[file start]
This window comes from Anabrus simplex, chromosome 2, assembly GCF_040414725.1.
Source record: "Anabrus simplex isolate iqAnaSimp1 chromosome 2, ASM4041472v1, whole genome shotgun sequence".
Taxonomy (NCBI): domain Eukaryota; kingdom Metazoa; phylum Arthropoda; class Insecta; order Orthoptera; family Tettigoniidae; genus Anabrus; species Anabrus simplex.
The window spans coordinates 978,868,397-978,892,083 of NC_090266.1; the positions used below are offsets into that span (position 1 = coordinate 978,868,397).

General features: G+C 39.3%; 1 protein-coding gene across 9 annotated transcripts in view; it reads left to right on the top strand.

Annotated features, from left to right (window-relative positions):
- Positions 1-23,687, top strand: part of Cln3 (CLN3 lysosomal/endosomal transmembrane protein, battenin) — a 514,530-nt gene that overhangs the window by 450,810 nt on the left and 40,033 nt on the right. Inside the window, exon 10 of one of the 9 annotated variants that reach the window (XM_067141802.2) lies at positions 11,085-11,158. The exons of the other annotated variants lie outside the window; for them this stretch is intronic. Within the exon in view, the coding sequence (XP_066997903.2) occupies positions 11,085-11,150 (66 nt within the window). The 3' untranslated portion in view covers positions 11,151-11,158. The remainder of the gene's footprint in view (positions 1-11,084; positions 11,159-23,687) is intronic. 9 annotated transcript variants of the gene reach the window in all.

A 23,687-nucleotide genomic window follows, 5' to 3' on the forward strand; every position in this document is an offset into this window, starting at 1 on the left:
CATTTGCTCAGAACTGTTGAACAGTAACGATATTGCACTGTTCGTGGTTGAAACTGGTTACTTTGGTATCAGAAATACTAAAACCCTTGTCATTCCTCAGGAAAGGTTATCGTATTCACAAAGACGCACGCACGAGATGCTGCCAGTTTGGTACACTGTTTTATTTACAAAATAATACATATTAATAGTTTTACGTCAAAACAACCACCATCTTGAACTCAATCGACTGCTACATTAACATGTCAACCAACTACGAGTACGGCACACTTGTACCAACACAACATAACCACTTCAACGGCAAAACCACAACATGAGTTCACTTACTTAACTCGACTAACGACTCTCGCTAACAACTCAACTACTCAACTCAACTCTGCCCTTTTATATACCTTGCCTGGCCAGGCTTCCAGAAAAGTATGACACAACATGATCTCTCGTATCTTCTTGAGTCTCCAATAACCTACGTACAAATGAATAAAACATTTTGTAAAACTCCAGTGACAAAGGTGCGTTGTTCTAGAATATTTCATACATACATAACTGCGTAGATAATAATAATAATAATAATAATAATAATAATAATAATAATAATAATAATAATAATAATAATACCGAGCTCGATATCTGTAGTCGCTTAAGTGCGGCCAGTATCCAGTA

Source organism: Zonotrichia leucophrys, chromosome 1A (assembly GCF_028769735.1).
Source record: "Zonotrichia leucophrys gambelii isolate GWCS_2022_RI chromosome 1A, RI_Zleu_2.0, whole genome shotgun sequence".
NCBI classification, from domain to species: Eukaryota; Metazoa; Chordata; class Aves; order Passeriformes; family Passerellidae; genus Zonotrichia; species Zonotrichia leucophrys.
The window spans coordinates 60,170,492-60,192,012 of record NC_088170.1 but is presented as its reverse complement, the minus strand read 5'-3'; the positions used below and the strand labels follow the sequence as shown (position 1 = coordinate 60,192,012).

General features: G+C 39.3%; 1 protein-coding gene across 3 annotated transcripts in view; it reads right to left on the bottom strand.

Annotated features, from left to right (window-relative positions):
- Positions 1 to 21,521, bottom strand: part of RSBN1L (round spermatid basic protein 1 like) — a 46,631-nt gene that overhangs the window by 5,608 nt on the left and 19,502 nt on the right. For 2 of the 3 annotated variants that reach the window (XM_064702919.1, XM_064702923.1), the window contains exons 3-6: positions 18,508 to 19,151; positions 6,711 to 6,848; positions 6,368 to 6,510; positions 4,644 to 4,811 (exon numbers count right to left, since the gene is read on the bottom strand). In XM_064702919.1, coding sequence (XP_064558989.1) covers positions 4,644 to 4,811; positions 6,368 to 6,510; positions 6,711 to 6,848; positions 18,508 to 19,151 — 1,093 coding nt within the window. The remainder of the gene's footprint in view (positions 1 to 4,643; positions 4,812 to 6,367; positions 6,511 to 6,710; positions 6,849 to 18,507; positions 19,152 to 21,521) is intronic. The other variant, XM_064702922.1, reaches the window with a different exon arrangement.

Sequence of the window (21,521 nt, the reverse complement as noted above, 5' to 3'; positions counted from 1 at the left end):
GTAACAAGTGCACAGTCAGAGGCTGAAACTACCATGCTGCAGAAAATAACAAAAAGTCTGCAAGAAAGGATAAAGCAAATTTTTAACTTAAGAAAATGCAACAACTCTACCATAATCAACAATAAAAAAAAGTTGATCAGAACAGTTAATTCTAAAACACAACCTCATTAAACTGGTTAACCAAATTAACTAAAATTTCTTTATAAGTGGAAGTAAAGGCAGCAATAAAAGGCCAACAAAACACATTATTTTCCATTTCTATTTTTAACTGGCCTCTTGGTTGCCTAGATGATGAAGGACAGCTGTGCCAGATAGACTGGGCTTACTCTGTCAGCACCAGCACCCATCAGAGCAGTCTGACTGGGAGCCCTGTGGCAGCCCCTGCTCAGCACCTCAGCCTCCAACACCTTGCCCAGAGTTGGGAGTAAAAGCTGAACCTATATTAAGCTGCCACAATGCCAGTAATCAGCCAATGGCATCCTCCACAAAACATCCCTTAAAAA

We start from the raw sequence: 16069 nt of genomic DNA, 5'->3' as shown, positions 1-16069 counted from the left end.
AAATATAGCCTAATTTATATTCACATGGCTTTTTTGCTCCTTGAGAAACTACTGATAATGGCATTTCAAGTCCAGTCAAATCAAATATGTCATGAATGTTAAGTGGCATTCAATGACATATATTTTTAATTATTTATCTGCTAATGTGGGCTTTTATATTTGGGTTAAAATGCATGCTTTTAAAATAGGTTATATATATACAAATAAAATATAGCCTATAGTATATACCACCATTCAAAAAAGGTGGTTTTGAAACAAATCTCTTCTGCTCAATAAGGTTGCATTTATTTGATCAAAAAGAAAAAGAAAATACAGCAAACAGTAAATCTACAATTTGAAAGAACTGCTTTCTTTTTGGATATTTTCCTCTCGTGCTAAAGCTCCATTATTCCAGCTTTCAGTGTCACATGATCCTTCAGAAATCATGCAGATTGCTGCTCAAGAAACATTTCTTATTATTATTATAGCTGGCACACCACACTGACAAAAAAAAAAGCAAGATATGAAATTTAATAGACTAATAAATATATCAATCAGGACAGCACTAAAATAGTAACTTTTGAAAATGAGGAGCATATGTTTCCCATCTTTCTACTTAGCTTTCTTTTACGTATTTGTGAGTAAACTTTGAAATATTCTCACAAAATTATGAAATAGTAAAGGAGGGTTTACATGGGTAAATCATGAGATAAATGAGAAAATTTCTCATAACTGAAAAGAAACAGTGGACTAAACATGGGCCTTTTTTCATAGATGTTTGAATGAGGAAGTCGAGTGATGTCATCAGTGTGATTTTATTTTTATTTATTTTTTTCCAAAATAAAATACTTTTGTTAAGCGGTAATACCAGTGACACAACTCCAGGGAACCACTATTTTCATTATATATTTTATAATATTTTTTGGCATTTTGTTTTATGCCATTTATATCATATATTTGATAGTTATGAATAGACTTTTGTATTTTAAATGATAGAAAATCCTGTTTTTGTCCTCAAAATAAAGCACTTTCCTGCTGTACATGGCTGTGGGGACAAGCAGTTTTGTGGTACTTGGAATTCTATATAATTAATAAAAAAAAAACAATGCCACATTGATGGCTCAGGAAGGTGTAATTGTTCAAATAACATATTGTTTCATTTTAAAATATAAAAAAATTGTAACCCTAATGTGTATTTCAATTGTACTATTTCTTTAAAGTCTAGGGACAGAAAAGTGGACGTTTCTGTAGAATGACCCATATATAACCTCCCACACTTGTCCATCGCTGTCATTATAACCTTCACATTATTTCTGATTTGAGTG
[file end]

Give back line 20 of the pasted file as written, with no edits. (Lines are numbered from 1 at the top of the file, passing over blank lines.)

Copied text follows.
AAATATAGCCTAATTTATATTCACATGGCTTTTTTGCTCCTTGAGAAACTACTGATAATGGCATTTCAAGTCCAGTCAAATCAAATATGTCATGAATGTTAAGTGGCATTCAATGACATATATTTTTAATTATTTATCTGCTAATGTGGGCTTTTATATTTGGGTTAAAATGCATGCTTTTAAAATAGGTTATATATATACAAATAAAATATAGCCTATAGTATATACCACCATTCAAAAAAGGTGGTTTTGAAACAAATCTCTTCTGCTCAATAAGGTTGCATTTATTTGATCAAAAAGAAAAAGAAAATACAGCAAACAGTAAATCTACAATTTGAAAGAACTGCTTTCTTTTTGGATATTTTCCTCTCGTGCTAAAGCTCCATTATTCCAGCTTTCAGTGTCACATGATCCTTCAGAAATCATGCAGATTGCTGCTCAAGAAACATTTCTTATTATTATTATAGCTGGCACACCACACTGACAAAAAAAAAAGCAAGATATGAAATTTAATAGACTAATAAATATATCAATCAGGACAGCACTAAAATAGTAACTTTTGAAAATGAGGAGCATATGTTTCCCATCTTTCTACTTAGCTTTCTTTTACGTATTTGTGAGTAAACTTTGAAATATTCTCACAAAATTATGAAATAGTAAAGGAGGGTTTACATGGGTAAATCATGAGATAAATGAGAAAATTTCTCATAACTGAAAAGAAACAGTGGACTAAACATGGGCCTTTTTTCATAGATGTTTGAATGAGGAAGTCGAGTGATGTCATCAGTGTGATTTTATTTTTATTTATTTTTTTCCAAAATAAAATACTTTTGTTAAGCGGTAATACCAGTGACACAACTCCAGGGAACCACTATTTTCATTATATATTTTATAATATTTTTTGGCATTTTGTTTTATGCCATTTATATCATATATTTGATAGTTATGAATAGACTTTTGTATTTTAAATGATAGAAAATCCTGTTTTTGTCCTCAAAATAAAGCACTTTCCTGCTGTACATGGCTGTGGGGACAAGCAGTTTTGTGGTACTTGGAATTCTATATAATTAATAAAAAAAAAACAATGCCACATTGATGGCTCAGGAAGGTGTAATTGTTCAAATAACATATTGTTTCATTTTAAAATATAAAAAAATTGTAACCCTAATGTGTATTTCAATTGTACTATTTCTTTAAAGTCTAGGGACAGAAAAGTGGACGTTTCTGTAGAATGACCCATATATAACCTCCCACACTTGTCCATCGCTGTCATTATAACCTTCACATTATTTCTGATTTGAGTG